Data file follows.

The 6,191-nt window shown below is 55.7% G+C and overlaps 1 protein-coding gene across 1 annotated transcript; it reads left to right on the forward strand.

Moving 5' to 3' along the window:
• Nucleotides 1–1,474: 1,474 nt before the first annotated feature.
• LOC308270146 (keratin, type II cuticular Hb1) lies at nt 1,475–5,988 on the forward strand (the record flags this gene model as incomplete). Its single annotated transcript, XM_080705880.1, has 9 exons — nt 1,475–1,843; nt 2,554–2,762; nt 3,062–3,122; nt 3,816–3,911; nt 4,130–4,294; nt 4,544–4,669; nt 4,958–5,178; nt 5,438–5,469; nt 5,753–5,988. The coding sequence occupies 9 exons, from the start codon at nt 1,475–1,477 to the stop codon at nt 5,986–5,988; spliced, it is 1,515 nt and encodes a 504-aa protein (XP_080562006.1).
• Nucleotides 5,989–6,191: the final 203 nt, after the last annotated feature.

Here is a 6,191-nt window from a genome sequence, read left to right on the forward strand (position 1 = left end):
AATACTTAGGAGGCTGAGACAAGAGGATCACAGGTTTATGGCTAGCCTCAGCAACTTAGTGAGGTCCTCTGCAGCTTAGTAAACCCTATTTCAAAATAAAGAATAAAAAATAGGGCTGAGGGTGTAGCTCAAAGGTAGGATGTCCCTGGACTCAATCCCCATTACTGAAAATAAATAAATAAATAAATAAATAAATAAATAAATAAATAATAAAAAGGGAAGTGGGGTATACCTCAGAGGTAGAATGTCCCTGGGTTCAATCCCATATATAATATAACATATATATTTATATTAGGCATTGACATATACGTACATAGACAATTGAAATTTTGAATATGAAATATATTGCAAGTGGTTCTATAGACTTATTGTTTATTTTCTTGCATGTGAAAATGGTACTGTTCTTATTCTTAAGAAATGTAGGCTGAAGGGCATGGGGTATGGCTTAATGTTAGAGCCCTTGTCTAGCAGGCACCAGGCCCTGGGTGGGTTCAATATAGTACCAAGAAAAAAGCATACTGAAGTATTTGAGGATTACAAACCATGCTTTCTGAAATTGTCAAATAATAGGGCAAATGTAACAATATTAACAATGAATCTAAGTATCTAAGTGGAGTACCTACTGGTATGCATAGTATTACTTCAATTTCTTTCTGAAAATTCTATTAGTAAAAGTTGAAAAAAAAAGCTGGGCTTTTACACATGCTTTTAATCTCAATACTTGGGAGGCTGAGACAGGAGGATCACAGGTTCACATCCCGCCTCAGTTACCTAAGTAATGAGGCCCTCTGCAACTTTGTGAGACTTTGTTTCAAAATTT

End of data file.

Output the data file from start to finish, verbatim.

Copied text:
The 6,191-nt window shown below is 55.7% G+C and overlaps 1 protein-coding gene across 1 annotated transcript; it reads left to right on the forward strand.

Moving 5' to 3' along the window:
• Nucleotides 1–1,474: 1,474 nt before the first annotated feature.
• LOC308270146 (keratin, type II cuticular Hb1) lies at nt 1,475–5,988 on the forward strand (the record flags this gene model as incomplete). Its single annotated transcript, XM_080705880.1, has 9 exons — nt 1,475–1,843; nt 2,554–2,762; nt 3,062–3,122; nt 3,816–3,911; nt 4,130–4,294; nt 4,544–4,669; nt 4,958–5,178; nt 5,438–5,469; nt 5,753–5,988. The coding sequence occupies 9 exons, from the start codon at nt 1,475–1,477 to the stop codon at nt 5,986–5,988; spliced, it is 1,515 nt and encodes a 504-aa protein (XP_080562006.1).
• Nucleotides 5,989–6,191: the final 203 nt, after the last annotated feature.

Here is a 6,191-nt window from a genome sequence, read left to right on the forward strand (position 1 = left end):
AATACTTAGGAGGCTGAGACAAGAGGATCACAGGTTTATGGCTAGCCTCAGCAACTTAGTGAGGTCCTCTGCAGCTTAGTAAACCCTATTTCAAAATAAAGAATAAAAAATAGGGCTGAGGGTGTAGCTCAAAGGTAGGATGTCCCTGGACTCAATCCCCATTACTGAAAATAAATAAATAAATAAATAAATAAATAAATAAATAAATAATAAAAAGGGAAGTGGGGTATACCTCAGAGGTAGAATGTCCCTGGGTTCAATCCCATATATAATATAACATATATATTTATATTAGGCATTGACATATACGTACATAGACAATTGAAATTTTGAATATGAAATATATTGCAAGTGGTTCTATAGACTTATTGTTTATTTTCTTGCATGTGAAAATGGTACTGTTCTTATTCTTAAGAAATGTAGGCTGAAGGGCATGGGGTATGGCTTAATGTTAGAGCCCTTGTCTAGCAGGCACCAGGCCCTGGGTGGGTTCAATATAGTACCAAGAAAAAAGCATACTGAAGTATTTGAGGATTACAAACCATGCTTTCTGAAATTGTCAAATAATAGGGCAAATGTAACAATATTAACAATGAATCTAAGTATCTAAGTGGAGTACCTACTGGTATGCATAGTATTACTTCAATTTCTTTCTGAAAATTCTATTAGTAAAAGTTGAAAAAAAAAGCTGGGCTTTTACACATGCTTTTAATCTCAATACTTGGGAGGCTGAGACAGGAGGATCACAGGTTCACATCCCGCCTCAGTTACCTAAGTAATGAGGCCCTCTGCAACTTTGTGAGACTTTGTTTCAAAATTT